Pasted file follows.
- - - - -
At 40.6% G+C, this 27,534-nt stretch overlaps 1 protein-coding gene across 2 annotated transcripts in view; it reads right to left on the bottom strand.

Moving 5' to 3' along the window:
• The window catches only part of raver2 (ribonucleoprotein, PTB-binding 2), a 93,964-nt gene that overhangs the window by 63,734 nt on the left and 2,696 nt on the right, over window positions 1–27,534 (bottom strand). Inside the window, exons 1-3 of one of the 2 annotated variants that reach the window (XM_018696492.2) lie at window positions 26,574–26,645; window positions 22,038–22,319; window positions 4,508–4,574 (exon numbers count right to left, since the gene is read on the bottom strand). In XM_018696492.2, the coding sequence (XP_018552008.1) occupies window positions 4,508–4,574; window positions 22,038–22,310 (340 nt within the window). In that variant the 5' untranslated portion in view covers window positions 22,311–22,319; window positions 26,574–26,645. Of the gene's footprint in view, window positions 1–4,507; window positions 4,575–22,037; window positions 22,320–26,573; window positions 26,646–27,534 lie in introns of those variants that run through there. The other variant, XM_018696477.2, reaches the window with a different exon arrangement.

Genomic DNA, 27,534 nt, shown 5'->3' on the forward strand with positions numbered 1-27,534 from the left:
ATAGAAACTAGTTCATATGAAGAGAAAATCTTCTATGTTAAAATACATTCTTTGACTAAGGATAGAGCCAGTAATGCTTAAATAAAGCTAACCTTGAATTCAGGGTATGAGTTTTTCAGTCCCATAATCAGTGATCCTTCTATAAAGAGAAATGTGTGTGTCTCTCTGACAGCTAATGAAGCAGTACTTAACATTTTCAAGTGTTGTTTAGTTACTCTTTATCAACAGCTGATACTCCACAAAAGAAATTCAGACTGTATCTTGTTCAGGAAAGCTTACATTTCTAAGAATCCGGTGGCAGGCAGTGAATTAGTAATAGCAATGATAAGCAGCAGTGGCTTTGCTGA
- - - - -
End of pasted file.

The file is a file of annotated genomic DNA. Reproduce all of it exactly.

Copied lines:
At 40.6% G+C, this 27,534-nt stretch overlaps 1 protein-coding gene across 2 annotated transcripts in view; it reads right to left on the bottom strand.

Moving 5' to 3' along the window:
• The window catches only part of raver2 (ribonucleoprotein, PTB-binding 2), a 93,964-nt gene that overhangs the window by 63,734 nt on the left and 2,696 nt on the right, over window positions 1–27,534 (bottom strand). Inside the window, exons 1-3 of one of the 2 annotated variants that reach the window (XM_018696492.2) lie at window positions 26,574–26,645; window positions 22,038–22,319; window positions 4,508–4,574 (exon numbers count right to left, since the gene is read on the bottom strand). In XM_018696492.2, the coding sequence (XP_018552008.1) occupies window positions 4,508–4,574; window positions 22,038–22,310 (340 nt within the window). In that variant the 5' untranslated portion in view covers window positions 22,311–22,319; window positions 26,574–26,645. Of the gene's footprint in view, window positions 1–4,507; window positions 4,575–22,037; window positions 22,320–26,573; window positions 26,646–27,534 lie in introns of those variants that run through there. The other variant, XM_018696477.2, reaches the window with a different exon arrangement.

Genomic DNA, 27,534 nt, shown 5'->3' on the forward strand with positions numbered 1-27,534 from the left:
ATAGAAACTAGTTCATATGAAGAGAAAATCTTCTATGTTAAAATACATTCTTTGACTAAGGATAGAGCCAGTAATGCTTAAATAAAGCTAACCTTGAATTCAGGGTATGAGTTTTTCAGTCCCATAATCAGTGATCCTTCTATAAAGAGAAATGTGTGTGTCTCTCTGACAGCTAATGAAGCAGTACTTAACATTTTCAAGTGTTGTTTAGTTACTCTTTATCAACAGCTGATACTCCACAAAAGAAATTCAGACTGTATCTTGTTCAGGAAAGCTTACATTTCTAAGAATCCGGTGGCAGGCAGTGAATTAGTAATAGCAATGATAAGCAGCAGTGGCTTTGCTGA